Sunday, January 22, 2012

Mayacoba Beans

My new most favorite legume.

I like most beans. Pintos, black beans, chickpeas, lentils, favas, black-eye peas - you name it, I've probably cooked it up in something recently or have some killer recipe for it. Such comfort food. They are filling, taste good, have a marvelous feel in your mouth, mix with other ingredients in interesting ways, good hot or cold, and so forth.

My two exceptions to this are red kidney beans and almost any kind of white bean. I don't like the texture of red kidney beans. Their skin is tough, the bean thick and unyielding, the flavor odd. As for white beans, there's no there there. Bland, dull, mushy, only occasionally providing a decent foil to the other flavors and textures of the the food.

For red kidney bean recipes, I usually substitute in a different red bean, or even black beans, but white bean recipes have left me stymied. Pintos/spotted beans are too assertive, garbanzos have the wrong flavor/texture, and black-eye peas get too mushy. Now I have the best replacement - mayacoba beans.

Also known as maicoba beans, peruano beans, canary beans, and a few other names, these are yellow beans about the size and shape of pinto beans that cook up into a creamy white bean about the size and shape of cannellini beans and with a flavor similar to pintos, but much milder. I just made a big crock pot of "US Senate Bean Soup" which calls for navy beans and substituted mayacoba beans with great results. They became very tender and creamy without becoming mushy and they had a flavor to add to the pot instead of needing tons of ham/bacon/sausage to carry the day.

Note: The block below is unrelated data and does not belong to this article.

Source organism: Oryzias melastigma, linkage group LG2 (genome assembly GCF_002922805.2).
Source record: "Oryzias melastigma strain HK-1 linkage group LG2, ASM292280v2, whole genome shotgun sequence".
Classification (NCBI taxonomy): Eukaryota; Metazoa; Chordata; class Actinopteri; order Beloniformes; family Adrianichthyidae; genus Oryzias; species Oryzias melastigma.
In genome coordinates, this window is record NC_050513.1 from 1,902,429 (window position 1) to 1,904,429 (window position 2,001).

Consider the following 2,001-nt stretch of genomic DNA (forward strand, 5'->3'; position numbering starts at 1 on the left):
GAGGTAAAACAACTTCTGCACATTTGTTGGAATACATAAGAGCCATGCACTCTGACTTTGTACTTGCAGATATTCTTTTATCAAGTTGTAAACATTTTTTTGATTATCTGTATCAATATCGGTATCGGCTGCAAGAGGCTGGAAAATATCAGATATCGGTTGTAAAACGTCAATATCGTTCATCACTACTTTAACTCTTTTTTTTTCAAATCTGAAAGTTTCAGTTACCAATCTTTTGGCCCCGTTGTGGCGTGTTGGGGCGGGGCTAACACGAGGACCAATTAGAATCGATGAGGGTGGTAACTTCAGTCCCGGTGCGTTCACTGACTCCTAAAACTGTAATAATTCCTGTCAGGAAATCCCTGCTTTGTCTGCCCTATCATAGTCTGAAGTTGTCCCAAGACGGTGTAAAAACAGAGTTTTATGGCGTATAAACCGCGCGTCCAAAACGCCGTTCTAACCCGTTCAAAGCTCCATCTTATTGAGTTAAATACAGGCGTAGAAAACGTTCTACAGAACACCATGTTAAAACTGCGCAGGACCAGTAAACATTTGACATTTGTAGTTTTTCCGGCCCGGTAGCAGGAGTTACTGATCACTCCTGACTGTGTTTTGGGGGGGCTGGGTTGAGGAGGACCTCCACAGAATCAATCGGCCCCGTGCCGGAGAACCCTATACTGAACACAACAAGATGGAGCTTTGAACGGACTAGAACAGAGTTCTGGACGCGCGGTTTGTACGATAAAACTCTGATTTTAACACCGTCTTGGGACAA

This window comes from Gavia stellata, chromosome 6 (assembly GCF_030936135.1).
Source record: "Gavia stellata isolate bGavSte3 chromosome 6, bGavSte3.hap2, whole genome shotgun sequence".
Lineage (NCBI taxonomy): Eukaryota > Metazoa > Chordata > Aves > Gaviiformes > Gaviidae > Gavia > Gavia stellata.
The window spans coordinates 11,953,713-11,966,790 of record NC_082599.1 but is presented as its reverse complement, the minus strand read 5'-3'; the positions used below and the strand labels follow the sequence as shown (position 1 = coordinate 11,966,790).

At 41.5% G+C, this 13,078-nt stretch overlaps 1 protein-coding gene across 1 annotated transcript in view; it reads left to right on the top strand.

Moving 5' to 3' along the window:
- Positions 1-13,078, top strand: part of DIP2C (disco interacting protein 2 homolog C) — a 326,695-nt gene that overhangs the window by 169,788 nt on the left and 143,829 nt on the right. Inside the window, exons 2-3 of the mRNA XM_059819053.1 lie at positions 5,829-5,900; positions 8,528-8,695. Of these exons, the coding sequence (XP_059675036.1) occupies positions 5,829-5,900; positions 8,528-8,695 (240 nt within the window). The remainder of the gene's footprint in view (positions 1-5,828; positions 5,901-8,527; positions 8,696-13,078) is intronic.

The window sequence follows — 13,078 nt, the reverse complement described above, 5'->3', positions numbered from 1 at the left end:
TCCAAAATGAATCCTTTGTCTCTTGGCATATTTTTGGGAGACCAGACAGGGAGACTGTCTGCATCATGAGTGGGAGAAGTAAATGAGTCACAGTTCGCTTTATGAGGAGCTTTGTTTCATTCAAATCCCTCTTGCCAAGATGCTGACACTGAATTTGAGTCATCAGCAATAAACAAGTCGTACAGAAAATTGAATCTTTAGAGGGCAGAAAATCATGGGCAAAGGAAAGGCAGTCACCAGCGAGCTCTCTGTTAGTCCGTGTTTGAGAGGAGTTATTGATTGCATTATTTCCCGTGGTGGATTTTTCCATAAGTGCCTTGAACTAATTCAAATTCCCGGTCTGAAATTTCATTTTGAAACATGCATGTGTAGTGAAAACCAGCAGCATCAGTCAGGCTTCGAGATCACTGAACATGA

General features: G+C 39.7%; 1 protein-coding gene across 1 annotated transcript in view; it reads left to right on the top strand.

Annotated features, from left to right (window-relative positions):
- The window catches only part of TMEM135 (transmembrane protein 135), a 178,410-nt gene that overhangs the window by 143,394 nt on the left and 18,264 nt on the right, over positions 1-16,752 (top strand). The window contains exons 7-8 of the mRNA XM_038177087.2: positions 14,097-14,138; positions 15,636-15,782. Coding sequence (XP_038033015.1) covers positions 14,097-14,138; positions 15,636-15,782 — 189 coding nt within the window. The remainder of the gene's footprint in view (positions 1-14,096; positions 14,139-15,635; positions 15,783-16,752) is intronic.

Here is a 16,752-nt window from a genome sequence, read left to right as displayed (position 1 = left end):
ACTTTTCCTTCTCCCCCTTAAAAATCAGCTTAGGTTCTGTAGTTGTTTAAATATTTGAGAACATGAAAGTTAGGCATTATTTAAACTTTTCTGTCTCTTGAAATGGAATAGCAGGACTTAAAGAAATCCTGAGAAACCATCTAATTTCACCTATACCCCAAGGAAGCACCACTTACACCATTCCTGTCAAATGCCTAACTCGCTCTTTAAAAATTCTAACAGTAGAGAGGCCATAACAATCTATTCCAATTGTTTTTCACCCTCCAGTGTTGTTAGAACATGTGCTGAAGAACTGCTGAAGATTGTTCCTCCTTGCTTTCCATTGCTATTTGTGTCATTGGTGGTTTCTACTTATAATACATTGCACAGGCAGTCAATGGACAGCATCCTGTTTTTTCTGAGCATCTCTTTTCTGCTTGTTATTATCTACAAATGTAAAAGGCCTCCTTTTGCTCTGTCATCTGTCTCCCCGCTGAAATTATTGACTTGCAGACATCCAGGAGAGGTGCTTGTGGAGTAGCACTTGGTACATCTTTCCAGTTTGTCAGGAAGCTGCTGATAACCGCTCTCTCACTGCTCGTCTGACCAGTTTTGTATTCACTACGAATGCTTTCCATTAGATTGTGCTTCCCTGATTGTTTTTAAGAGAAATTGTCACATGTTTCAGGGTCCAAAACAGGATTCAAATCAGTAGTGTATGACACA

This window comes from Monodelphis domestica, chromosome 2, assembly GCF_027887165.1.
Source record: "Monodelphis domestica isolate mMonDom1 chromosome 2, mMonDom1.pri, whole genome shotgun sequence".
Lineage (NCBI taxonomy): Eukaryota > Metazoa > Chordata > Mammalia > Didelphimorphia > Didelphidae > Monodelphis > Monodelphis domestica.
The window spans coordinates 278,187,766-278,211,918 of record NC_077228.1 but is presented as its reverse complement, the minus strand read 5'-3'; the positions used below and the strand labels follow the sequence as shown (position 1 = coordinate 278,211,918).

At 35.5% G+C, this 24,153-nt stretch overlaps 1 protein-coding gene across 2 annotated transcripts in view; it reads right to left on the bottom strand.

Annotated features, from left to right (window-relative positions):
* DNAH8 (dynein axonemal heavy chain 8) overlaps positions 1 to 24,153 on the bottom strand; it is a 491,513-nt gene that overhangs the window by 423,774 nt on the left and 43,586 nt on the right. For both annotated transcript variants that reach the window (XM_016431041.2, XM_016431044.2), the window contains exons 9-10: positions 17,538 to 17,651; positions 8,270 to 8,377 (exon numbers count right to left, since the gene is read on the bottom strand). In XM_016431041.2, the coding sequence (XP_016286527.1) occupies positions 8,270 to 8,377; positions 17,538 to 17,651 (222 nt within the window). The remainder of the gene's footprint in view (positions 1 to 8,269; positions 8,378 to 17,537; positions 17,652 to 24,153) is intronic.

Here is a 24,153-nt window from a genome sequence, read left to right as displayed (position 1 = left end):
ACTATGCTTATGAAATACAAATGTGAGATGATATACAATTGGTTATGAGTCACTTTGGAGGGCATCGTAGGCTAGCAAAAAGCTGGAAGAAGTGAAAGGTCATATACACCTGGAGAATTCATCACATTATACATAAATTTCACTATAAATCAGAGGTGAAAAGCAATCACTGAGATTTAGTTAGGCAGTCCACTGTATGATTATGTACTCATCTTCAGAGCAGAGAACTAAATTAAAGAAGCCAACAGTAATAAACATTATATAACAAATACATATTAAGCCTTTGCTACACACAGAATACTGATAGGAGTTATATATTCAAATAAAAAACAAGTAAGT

Mayacoba bean soup - $7.00; Serves six generously - $1.16/serving
  • 1 lb Mayacoba beans - $0.96
  • 2 medium onions, minced - $0.18
  • 4 stalks of celery finely chopped or 1 fennel bulb, finely chopped - $1.00
  • 2-3 russet potatoes, peeled and cubed - $0.74
  • 1 smoked ham hock - $1.32
  • 1 bunch of kale (optional) - $0.99
  • water or chicken stock - $1.81 (5 cups stock)
  1. Soak beans overnight or quick soak.
  2. Cook beans in water until almost done. This can be on the stove top or, as I did, on High in a slow cooker for a few hours.
  3. Drain beans.
  4. Put finely chopped vegetables in bottom of slow cooker, layer potatoes over them, dump drained beans over them, and bury the ham hock down in the middle of the beans.
  5. Pour in water or stock to just cover the beans.
  6. Cook on low in slow cooker for 10 hours or until everything is tender. Add salt, pepper and Chipotle hot sauce at the table to taste.
  7. If you want to add kale (and you really should, it's so good), stem, wash and chop one bunch of kale and stir it into the soup at about the 8 hour mark and cook until it is tender.
  8. For more flavor, you can saute the onions and celery/fennel before putting them in the slow cooker in your cooking fat of choice - butter, olive oil, bacon grease, ghee, nitr kibe, etc.


1 comment:

janet @ the taste space said...

I am a bean lover, too, and just picked up mayacoba beans. Glad to hear you liked them! I agree that red kidney beans are not my favourite, either... but my picks out of the white clan are flageolet and yellow eye beans (especially from Rancho Gordo). Baby limas are pretty good, too. Hopefully you can find more white bean love, too. :)